My husband just purchased an iPhone 6 Plus in anticipation of a long trip next month, and I’m pondering whether to get that version, or the slightly smaller iPhone 6. For the past couple of weeks, I’ve been writing down questions, and talking with my friendly local geniuses and not-quite-geniuses-but-smarter-about-devices-than-I-am, and they’re helping me understand the best features of this much-lauded Apple device.
Especially if you’re a frequent traveler, consider these six factors, emphasized by Apple developers as the main improvements in this newest, long-awaited upgrade:
The iPhone 6 and 6 Plus screens are 4.7 inches, and 5.5 inches, matching the screen sizes of rival smartphones. My husband opted for the Plus, mostly because he uses his device as an away-from-home office, and appreciates the biggest screen. The enlarged size took him a bit of getting used to handling, and the iPhone 6 Plus fits in his shirt pocket with just an edge showing, which doesn’t bother him. My iPhone 5s now looks a bit chunky compared to the newer, slimmer versions (clever designers).
New iPhone screens have “ion strengthened” glass, so breakage is less likely than before. This is different from waterproofing, which some rival smartphones claim. I once dropped my earlier model iPhone into a toilet and despite burying it in rice and chanting to the techie gods, it never revived. I was hoping I would never have to worry about drowning a phone again, especially when I’m traveling far from an Apple store. Maybe next iteration.
Carrying a separate camera on trips is now unnecessary, except maybe for pros who need special lenses and the highest res possible. The new iPhones still have 8 megapixels, but we compared images on old and new smartphones and yes, photos are now noticeably sharper, with faster, more precise autofocus, and better sensors. Blurry photos from unsteady hand-holding, like when you’re sticking out the car window to catch the moose crossing the road, are less of a problem because of greatly improved image stabilization. You now can also take a timed selfie, and shoot creative slow-motion video, wonderful for capturing moments you can share from your travels and for dog-and-pony presentations. Fabulous improvements.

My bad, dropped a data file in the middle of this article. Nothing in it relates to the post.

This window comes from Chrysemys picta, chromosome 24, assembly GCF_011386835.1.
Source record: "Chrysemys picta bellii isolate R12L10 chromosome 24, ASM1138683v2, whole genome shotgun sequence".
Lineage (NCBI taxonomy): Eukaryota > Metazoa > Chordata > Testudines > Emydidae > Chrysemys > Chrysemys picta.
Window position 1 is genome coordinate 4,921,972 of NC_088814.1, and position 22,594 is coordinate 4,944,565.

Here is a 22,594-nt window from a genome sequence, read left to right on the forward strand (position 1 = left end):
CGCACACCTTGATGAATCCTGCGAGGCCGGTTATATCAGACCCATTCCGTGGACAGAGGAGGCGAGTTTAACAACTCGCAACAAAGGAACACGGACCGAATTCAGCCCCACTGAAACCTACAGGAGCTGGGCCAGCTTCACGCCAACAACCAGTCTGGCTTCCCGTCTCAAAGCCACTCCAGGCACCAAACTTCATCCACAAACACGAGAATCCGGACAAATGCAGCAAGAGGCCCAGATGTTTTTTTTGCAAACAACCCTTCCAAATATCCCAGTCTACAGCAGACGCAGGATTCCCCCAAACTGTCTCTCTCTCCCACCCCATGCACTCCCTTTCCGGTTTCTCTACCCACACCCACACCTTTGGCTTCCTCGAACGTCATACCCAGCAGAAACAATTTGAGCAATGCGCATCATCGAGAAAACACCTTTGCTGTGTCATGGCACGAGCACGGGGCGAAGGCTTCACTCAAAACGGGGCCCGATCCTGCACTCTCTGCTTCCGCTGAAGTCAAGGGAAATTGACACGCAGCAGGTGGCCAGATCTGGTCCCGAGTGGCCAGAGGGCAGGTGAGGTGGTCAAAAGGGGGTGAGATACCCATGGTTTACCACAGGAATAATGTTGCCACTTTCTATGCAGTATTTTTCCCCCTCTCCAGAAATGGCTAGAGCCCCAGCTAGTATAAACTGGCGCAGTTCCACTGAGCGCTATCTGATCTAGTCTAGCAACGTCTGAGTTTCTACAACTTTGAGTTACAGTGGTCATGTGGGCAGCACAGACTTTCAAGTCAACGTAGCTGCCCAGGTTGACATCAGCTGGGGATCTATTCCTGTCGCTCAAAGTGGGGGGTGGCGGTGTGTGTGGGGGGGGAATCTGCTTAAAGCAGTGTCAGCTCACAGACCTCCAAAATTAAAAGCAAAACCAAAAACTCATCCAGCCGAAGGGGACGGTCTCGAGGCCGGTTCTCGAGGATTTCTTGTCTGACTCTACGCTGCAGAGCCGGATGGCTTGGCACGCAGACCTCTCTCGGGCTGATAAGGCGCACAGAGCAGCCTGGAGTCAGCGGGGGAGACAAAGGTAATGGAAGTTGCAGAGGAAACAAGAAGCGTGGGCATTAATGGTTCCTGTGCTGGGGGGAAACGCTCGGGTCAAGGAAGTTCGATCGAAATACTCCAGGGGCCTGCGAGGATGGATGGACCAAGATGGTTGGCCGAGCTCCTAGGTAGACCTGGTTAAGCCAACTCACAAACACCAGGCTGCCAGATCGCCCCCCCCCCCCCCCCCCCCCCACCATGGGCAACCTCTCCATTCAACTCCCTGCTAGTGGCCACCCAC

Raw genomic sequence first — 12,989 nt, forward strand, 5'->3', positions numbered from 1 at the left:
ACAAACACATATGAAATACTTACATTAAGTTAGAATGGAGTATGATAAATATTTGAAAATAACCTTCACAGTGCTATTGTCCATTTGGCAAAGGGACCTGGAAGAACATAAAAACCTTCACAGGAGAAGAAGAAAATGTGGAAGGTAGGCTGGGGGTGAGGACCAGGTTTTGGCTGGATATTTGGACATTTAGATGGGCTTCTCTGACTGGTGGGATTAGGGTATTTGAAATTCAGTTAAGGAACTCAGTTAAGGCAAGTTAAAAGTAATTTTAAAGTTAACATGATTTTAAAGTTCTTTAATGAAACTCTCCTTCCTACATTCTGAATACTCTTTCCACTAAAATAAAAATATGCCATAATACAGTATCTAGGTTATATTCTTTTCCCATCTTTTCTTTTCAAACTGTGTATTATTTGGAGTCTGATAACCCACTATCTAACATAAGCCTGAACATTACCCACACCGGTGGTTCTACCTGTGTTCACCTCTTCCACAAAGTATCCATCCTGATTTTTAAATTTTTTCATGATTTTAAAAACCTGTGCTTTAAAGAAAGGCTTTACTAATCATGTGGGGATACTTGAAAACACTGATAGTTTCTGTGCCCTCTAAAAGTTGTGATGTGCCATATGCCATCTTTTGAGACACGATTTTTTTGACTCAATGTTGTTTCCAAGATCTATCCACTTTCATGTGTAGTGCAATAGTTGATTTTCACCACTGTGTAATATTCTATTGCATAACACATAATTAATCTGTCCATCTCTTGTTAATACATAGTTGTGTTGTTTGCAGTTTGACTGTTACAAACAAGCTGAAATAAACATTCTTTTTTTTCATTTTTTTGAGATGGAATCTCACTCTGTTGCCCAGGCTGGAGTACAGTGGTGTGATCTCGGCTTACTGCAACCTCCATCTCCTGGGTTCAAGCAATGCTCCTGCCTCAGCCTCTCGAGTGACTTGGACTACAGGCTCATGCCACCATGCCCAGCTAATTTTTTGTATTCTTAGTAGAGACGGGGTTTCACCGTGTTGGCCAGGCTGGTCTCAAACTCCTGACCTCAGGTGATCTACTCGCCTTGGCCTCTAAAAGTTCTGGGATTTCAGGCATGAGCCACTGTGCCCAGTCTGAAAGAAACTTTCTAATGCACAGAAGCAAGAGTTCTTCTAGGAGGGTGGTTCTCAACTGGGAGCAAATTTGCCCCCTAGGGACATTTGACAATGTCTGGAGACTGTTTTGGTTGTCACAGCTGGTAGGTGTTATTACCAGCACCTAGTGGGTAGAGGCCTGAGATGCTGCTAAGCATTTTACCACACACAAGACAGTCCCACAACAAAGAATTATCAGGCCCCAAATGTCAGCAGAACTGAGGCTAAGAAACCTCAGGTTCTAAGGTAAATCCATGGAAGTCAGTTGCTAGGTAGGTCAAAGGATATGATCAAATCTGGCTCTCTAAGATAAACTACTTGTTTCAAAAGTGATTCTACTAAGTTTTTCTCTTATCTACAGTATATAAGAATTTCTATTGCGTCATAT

The iO8s platform that comes with the iPhone 6 and 6 Plus (and can be upgraded on earlier models) means many apps have been updated, and are included on the smartphones. You can now go into messages, touch and hold the mic, and record an audio message, especially great when you want to reach family or business in different time zones. You can automatically arrange photo albums, and use many other new editing possibilities.
Other apps of note for travelers: Snapseed with innovative photo editing; Hipmunk, providing creative travel ideas and highlighting offbeat accommodations; iBooks, offering lots of freebies to read as you travel, in an attempt to overtake Kindle’s popularity with Apple users; HomeKit, allowing you to control connected home security and smart-home devices through Siri, so you can make sure the garage door is closed and the aircon is set at 68 when you’re in Kabul and your home is in Great Neck.
Travelers count on batteries, especially if we’re lost on a lonely road in Romania or need to cover a meeting. The geniuses claim that the iPhone 6 will last 25 percent longer on 3G browsing than the iPhone 5S, and that the iPhone 6 Plus will last even longer. Batteries aren’t removable, so backup spares aren’t possible, as they are in some rival phones. I don’t like that part, and because the iPhone 6 Plus has a longer battery life, I’ll probably choose it over the 6.
iPhones 6 and 6 Plus (and the upcoming Apple Watch) are set for making contactless payments, and Apple Pay is now available in the United States, and maybe soon in other areas. Starting this month, you can securely store credit card information in the smartphone and use it as a credit card, using the iPhone’s Touch ID fingerprint sensor at the few places this new system is accepted. Uber has already announced Apple Pay integration services. Others will follow, and it does seems a long-term terrific system, especially for travelers.